As a global investment management firm, it is critically important that we monitor any and all varieties of risk that could threaten the performance of financial markets both domestically and abroad. Today, developments in a number of regions, particularly the Middle East and Eastern Europe, have brought geopolitical risk to the forefront of our minds. Below we describe some of the issues, why risks are rising, and how they may impact financial markets.
There can be no doubting the fact that the Middle East has, in some way or another, been something of a powder keg for the better part of the last 50 years. This dynamic has conditioned investors to accept that conflict is simply par for the course, and uncertainty is the unfortunate cost of doing business in that part of the world. Yet recent events have unfolded such that increased prudence is warranted.
- In Iraq, a violent struggle between the predominantly Shia government and a Sunni militant group known as the Islamic State of Iraq and Syria (ISIS) is threatening the stability and governance of the nation. The fighting has the potential to disrupt the country's oil production and exports, which in turn would impact global energy prices. ISIS has already captured a number of cities in northern Iraq and has launched attacks on several of the nation's oil refineries. While a majority of the production and refining assets that process oil for export operate in the southern part of Iraq where they are protected by Shia strongholds, the potential for disruption certainly exists.
- The intensification of armed combat between Israel and Hamas in the Gaza Strip provides more cause for concern, as well. Though its potential impact on oil prices is likely minimal, the conflict could drive up risk premiums in global equity markets and decrease investors' appetite for riskier assets.
- The recent deal between Iran and the Western powers appears not to be yielding sufficient progress. Earlier in the year, an agreement was reached that called for curbs on Iran's nuclear program over a six-month period. Though Iran has long claimed that it seeks to refine uranium only for use in civilian power plants, Western powers and their allies fear that Tehran is seeking to develop nuclear weapons. A four-month extension narrowly averted a situation that could have further escalated tensions, but serious gaps in negotiations still exist regarding the long-term future of the Iranian nuclear program.
Geopolitical risk is not simply confined to the Middle East. In Eastern Europe, the downing of a civilian jetliner in July was a tragic reminder that the struggle for autonomy in eastern Ukraine is far from resolved. The divergence up until now between the U.S. and its European allies regarding their willingness to employ punitive measures against Russia for its tacit support of pro-Russian separatists has dampened the effectiveness of sanctions, which have yet to force Russia to rein in its interference in eastern Ukraine. It is possible that new developments could tip the scales in favor of a swifter resolution. Russian President Vladimir Putin is sure to come under heavy scrutiny as more details of the jetliner incident emerge. However, initial indications are that Putin's administration remains defiant of Ukrainian and Western positions on the issue. This could lead to a further escalation of painful economic sanctions against Russia, although the fact remains that Europe is highly dependent upon Russian energy, and European policymakers are sure to be wary of tipping their fragile economy back into recession.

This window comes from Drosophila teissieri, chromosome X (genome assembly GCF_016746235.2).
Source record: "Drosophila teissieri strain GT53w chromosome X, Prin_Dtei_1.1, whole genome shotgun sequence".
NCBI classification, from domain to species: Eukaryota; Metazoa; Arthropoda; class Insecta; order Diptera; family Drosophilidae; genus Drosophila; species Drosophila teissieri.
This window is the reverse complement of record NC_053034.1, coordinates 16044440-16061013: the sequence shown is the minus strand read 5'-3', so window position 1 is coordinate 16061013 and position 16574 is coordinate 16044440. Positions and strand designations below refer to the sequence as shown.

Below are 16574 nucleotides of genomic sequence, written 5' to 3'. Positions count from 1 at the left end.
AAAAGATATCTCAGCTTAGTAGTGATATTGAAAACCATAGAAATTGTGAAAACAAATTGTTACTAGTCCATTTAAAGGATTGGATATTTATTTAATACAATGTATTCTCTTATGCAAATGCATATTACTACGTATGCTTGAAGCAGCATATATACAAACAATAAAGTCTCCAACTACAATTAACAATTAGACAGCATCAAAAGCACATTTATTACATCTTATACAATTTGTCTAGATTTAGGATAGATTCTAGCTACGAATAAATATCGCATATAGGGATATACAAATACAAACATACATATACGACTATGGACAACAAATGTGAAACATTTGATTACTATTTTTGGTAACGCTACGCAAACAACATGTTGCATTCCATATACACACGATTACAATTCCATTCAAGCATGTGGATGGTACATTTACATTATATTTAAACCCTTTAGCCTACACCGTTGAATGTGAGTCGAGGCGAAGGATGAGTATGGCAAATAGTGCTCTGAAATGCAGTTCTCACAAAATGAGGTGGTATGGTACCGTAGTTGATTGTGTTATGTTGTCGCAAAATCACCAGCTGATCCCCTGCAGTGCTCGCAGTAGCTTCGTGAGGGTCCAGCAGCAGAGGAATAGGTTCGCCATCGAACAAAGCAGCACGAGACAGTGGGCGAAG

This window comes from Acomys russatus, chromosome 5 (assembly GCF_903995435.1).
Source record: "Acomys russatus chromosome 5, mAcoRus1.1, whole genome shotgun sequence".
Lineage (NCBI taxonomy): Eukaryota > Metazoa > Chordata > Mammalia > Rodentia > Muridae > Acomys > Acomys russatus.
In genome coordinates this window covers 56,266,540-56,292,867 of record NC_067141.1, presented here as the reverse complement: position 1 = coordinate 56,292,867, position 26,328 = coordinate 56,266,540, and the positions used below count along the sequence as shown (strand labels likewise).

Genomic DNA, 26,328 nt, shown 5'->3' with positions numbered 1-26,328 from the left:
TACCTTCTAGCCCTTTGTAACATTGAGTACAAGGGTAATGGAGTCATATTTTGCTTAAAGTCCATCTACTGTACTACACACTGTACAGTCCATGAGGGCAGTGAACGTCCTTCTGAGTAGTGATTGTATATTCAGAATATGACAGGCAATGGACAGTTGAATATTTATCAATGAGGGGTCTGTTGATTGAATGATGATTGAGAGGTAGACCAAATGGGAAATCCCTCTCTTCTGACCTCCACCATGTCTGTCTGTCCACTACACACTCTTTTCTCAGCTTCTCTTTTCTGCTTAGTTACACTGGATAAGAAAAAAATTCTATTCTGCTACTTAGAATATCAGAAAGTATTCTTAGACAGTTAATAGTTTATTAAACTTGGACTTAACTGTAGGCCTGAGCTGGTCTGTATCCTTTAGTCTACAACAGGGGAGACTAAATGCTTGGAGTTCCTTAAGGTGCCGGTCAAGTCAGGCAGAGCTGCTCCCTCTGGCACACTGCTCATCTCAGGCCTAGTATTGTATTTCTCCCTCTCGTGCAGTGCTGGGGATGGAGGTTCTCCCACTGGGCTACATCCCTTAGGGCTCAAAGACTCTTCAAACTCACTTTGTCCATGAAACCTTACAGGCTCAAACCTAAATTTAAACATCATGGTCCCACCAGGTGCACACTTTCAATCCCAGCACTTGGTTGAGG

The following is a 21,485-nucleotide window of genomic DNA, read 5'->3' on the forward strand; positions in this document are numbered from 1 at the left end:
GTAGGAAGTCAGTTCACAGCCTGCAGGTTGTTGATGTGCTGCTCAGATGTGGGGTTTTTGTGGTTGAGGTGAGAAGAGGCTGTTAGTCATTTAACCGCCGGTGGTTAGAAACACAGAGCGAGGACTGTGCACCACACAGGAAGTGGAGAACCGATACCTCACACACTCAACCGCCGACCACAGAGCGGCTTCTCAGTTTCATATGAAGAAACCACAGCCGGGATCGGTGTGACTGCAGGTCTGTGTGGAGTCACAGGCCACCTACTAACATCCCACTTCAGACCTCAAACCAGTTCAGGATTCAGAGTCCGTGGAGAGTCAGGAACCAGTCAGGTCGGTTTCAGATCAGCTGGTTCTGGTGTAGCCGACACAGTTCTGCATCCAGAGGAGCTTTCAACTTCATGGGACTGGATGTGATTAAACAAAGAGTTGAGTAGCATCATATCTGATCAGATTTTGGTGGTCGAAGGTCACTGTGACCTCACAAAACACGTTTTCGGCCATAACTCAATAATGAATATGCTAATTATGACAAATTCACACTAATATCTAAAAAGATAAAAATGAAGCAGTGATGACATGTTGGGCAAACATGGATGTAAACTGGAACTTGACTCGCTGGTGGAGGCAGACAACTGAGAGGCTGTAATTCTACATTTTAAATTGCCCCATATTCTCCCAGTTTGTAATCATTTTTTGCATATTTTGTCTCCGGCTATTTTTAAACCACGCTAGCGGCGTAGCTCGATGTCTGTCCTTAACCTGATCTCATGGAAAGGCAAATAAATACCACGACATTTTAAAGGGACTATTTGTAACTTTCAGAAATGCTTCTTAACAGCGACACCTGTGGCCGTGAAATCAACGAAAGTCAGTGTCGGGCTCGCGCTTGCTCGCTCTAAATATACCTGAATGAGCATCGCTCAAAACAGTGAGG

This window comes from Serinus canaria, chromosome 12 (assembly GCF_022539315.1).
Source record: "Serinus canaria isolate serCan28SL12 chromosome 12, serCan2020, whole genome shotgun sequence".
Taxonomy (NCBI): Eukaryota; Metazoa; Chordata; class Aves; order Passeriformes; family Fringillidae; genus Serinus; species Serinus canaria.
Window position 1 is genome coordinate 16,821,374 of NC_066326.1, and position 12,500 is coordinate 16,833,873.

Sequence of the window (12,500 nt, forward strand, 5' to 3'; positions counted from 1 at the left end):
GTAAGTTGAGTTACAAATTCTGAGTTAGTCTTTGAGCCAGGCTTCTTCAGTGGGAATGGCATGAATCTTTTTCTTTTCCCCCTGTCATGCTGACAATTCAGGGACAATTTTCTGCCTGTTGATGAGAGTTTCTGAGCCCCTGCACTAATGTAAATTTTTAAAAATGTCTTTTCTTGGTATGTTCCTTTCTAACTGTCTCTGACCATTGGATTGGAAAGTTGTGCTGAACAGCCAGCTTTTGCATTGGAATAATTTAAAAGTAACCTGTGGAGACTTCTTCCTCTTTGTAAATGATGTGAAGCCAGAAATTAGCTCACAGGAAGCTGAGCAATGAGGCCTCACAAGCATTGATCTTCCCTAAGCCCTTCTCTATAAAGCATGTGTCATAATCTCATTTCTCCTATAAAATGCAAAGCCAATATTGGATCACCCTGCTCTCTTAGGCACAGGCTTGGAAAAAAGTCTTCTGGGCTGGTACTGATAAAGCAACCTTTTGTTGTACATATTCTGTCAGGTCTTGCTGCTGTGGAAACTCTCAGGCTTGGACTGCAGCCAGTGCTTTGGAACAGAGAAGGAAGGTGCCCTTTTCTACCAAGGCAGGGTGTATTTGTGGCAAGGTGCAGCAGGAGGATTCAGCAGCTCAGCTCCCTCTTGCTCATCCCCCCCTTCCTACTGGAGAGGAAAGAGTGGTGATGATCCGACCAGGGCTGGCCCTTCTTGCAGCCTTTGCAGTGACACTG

Financial markets have largely ignored these risks thus far. While there is a chance that the current period of rising tensions leads to progress in some of these issues and a de-escalation of stresses, investors must be cognizant of the risks that geopolitical tensions now pose.
In our view, the most significant risk from the aforementioned issues would be a spike in global oil prices. An additional consequence could be a rising risk aversion among investors, which would impact equity risk premiums across the board and most likely impact emerging markets most severely.
Should events cause oil prices to rise, we believe investments in the energy sector, and more specifically in oil-service companies, stand to benefit. Many of the portfolios we manage contain meaningful exposure to businesses that benefit from the capital spending decisions of oil producers. As for the additional possibility of rising risk premiums, for some time we have focused on owning leading, globally-competitive, innovative companies that are growing despite today's slow-growth environment. If an eruption of geopolitical stresses was to negatively impact equity prices, we would likely view the spike in volatility as an opportunity to initiate positions or increase exposure to the most promising investment opportunities we see globally.
To sum up, we live in both exciting and dangerous times. The possibility of further escalation in geopolitical tensions is one of the most significant risks we monitor as we invest globally. The situations in the Middle East and Eastern Europe are likely to stay tense, and there is a non-zero chance that more conflict ensues, leading to rising oil prices and heightened risk aversion. This is not our base case today, but we stand ready for such a scenario. Should market volatility increase, we would view it as a potential opportunity.